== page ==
JCP To Become a dreadful monoculture?
They have all realised that they were giving their work and IP to improve a proprietary Oracle product for nothing.
Neil Bartlett has posted his thoughts on Apache leaving the JCP. He believes that their departure will inevitability damage Java, since the programming language has traditionally been strengthened by a “diversity of brain-power.” Companies have previously been encouraged to contribute to Java by the JSPA, which was recognised as a legal framework that allowed their work to be distributed as an open platform. Could that all be about to change, now that Oracle has refused to allow Apache to test Harmony without Field of Use restrictions? Bartlett asks why any expert would spend time and effort working on a JSR, when it’s plausible the end result will be “taken” by Oracle. Bob “Crazy Bob” Lee, Doug Lea, Tim Peierls and Apache have all resigned, or declined to participate, in the JCP EC. Bartlett speculates Google could soon follow. “They have all realised that they were giving their work and IP to improve a proprietary Oracle product… for nothing,” he says. Stephen Colebourne agrees: “there is no point helping to write specifications that you aren’t allowed to implement.” Where does that leave the JCP? Bartlett predicts that experts will increasingly be selected from people who are paid by Oracle – either directly or indirectly, and he doesn’t restrict this to Oracle employees: “it’s clear that Oracle wrote IBM a fat cheque to get them to abandon Harmony and join OpenJDK… the details of the deal are private but I sincerely hope they emerge on WikiLeaks some day.”
He predicts an end to many different voices battling it out in the JCP, replaced instead by a “dreadful monoculture.” And his advice to fellow Java developers? “I’m not certainly giving up the platform just yet because there still aren’t any better games in town. All the same, it seems wiser than ever to transfer at least a few eggs to alternative baskets. Just in case.”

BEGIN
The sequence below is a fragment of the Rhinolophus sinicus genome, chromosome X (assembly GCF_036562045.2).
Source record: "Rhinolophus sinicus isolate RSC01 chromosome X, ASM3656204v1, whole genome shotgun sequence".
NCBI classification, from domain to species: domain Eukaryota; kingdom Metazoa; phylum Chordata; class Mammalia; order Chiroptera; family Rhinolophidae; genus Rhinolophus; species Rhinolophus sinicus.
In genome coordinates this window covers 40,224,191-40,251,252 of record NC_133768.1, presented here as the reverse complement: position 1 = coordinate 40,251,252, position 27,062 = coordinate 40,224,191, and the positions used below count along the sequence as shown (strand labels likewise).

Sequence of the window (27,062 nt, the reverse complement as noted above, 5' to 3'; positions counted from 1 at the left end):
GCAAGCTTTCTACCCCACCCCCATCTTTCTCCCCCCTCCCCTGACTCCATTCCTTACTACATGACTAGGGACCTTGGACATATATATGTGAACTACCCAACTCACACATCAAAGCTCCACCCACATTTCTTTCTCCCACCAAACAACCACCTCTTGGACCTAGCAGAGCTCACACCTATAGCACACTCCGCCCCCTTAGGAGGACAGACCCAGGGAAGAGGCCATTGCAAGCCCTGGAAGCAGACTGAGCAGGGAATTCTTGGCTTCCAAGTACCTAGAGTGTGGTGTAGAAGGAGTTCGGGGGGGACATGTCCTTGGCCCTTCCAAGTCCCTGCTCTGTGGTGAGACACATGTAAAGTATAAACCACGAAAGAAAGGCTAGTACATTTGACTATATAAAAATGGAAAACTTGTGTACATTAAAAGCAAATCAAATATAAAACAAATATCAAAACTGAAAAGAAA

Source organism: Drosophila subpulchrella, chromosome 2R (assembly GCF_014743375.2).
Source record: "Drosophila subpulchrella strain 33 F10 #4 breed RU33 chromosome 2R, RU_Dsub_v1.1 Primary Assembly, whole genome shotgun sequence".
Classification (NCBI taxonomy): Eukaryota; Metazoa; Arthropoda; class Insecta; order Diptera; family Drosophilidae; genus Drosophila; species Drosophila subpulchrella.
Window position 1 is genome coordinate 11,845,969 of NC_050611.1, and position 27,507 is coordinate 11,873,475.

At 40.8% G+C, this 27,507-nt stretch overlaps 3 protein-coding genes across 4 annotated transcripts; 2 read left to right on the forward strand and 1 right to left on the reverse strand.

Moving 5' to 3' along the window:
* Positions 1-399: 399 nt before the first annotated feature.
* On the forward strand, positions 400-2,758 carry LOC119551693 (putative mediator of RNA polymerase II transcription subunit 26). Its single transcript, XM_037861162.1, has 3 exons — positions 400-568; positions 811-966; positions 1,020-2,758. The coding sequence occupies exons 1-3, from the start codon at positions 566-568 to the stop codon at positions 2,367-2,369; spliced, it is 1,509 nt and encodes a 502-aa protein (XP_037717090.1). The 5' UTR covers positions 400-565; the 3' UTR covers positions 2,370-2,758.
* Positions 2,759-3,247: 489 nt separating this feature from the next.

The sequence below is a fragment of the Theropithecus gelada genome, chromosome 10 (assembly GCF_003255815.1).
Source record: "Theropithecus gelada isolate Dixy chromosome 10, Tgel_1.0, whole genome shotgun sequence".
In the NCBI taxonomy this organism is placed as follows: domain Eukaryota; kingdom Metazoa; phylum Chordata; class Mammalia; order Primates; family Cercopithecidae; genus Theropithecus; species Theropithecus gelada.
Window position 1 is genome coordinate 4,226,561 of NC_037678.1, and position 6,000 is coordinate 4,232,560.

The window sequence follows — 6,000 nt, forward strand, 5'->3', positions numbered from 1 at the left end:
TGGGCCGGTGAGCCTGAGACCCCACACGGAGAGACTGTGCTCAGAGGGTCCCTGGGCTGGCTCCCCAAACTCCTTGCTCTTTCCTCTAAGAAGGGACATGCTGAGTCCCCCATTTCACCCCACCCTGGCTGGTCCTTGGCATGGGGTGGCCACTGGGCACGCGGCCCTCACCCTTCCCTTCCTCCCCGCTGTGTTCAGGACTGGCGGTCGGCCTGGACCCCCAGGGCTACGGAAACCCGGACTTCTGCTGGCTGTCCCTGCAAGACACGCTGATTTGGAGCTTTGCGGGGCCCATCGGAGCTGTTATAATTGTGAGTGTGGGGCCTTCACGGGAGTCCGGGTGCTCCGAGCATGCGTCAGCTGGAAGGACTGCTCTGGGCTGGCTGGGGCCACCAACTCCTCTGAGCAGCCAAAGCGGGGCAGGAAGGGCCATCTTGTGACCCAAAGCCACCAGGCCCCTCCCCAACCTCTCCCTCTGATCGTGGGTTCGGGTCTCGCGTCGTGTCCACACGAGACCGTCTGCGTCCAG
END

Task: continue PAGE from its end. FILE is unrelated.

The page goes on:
In Stephen Colebourne’s opinion, the JCP EC have made a huge mistake by voting ‘yes’ on the JSRs. In response to the ASF’s resignation, Oracle defended themselves with the argument that they needed to move Java forward. However, Colebourne states that Oracle were always going to proceed, with or without the JCP EC’s approval. Therefore, a ‘no’ vote from the EC would not have affected the development of Java – but it would have made a point. “Since the EC voted “Yes”, they tacitly accepted Oracle’s right to break the JSPA legal agreement when it is in their commercial interest,” he says. As a vendor-neutral open standards body, Colebourne views the JCP to be dead, but it still has potential as a tool for influencing Oracle. “So its both dead and undead. A zombie,” he concludes. “Its the end of an era. An era of hope that the JCP would be Java’s ISO, producing truly Open Standards. So as that era closes we look forward to the new closed era of Java. Where its Oracle’s way or the highway.”